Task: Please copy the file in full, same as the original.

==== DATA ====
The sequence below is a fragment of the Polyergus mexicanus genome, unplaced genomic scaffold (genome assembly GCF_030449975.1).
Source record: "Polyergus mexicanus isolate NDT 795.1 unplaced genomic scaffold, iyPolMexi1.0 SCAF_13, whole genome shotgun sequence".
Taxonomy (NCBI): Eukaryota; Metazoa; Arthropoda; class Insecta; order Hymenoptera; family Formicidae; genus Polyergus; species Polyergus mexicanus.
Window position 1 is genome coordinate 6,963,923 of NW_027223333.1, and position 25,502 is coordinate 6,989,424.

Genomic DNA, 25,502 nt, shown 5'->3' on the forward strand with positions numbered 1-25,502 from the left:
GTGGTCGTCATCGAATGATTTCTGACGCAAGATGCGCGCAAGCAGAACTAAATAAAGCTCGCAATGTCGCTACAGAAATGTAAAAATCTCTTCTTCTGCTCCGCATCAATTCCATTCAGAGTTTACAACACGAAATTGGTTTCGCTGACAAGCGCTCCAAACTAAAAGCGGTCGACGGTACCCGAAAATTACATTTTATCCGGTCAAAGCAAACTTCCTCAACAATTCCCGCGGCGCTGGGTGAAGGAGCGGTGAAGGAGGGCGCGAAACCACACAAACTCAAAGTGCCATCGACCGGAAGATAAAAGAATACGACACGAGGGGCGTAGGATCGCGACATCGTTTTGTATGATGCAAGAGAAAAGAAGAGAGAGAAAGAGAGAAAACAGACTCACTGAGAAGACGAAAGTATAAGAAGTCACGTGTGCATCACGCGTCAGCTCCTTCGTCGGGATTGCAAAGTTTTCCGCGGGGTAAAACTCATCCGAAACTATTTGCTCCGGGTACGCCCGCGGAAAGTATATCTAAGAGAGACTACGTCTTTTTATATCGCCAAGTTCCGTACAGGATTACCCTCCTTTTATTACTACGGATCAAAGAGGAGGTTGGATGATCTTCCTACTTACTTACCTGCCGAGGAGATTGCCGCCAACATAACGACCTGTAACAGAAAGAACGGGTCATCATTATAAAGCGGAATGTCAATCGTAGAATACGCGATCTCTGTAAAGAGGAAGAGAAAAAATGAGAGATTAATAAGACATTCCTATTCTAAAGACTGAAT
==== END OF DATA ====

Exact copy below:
The sequence below is a fragment of the Polyergus mexicanus genome, unplaced genomic scaffold (genome assembly GCF_030449975.1).
Source record: "Polyergus mexicanus isolate NDT 795.1 unplaced genomic scaffold, iyPolMexi1.0 SCAF_13, whole genome shotgun sequence".
Taxonomy (NCBI): Eukaryota; Metazoa; Arthropoda; class Insecta; order Hymenoptera; family Formicidae; genus Polyergus; species Polyergus mexicanus.
Window position 1 is genome coordinate 6,963,923 of NW_027223333.1, and position 25,502 is coordinate 6,989,424.

Genomic DNA, 25,502 nt, shown 5'->3' on the forward strand with positions numbered 1-25,502 from the left:
GTGGTCGTCATCGAATGATTTCTGACGCAAGATGCGCGCAAGCAGAACTAAATAAAGCTCGCAATGTCGCTACAGAAATGTAAAAATCTCTTCTTCTGCTCCGCATCAATTCCATTCAGAGTTTACAACACGAAATTGGTTTCGCTGACAAGCGCTCCAAACTAAAAGCGGTCGACGGTACCCGAAAATTACATTTTATCCGGTCAAAGCAAACTTCCTCAACAATTCCCGCGGCGCTGGGTGAAGGAGCGGTGAAGGAGGGCGCGAAACCACACAAACTCAAAGTGCCATCGACCGGAAGATAAAAGAATACGACACGAGGGGCGTAGGATCGCGACATCGTTTTGTATGATGCAAGAGAAAAGAAGAGAGAGAAAGAGAGAAAACAGACTCACTGAGAAGACGAAAGTATAAGAAGTCACGTGTGCATCACGCGTCAGCTCCTTCGTCGGGATTGCAAAGTTTTCCGCGGGGTAAAACTCATCCGAAACTATTTGCTCCGGGTACGCCCGCGGAAAGTATATCTAAGAGAGACTACGTCTTTTTATATCGCCAAGTTCCGTACAGGATTACCCTCCTTTTATTACTACGGATCAAAGAGGAGGTTGGATGATCTTCCTACTTACTTACCTGCCGAGGAGATTGCCGCCAACATAACGACCTGTAACAGAAAGAACGGGTCATCATTATAAAGCGGAATGTCAATCGTAGAATACGCGATCTCTGTAAAGAGGAAGAGAAAAAATGAGAGATTAATAAGACATTCCTATTCTAAAGACTGAAT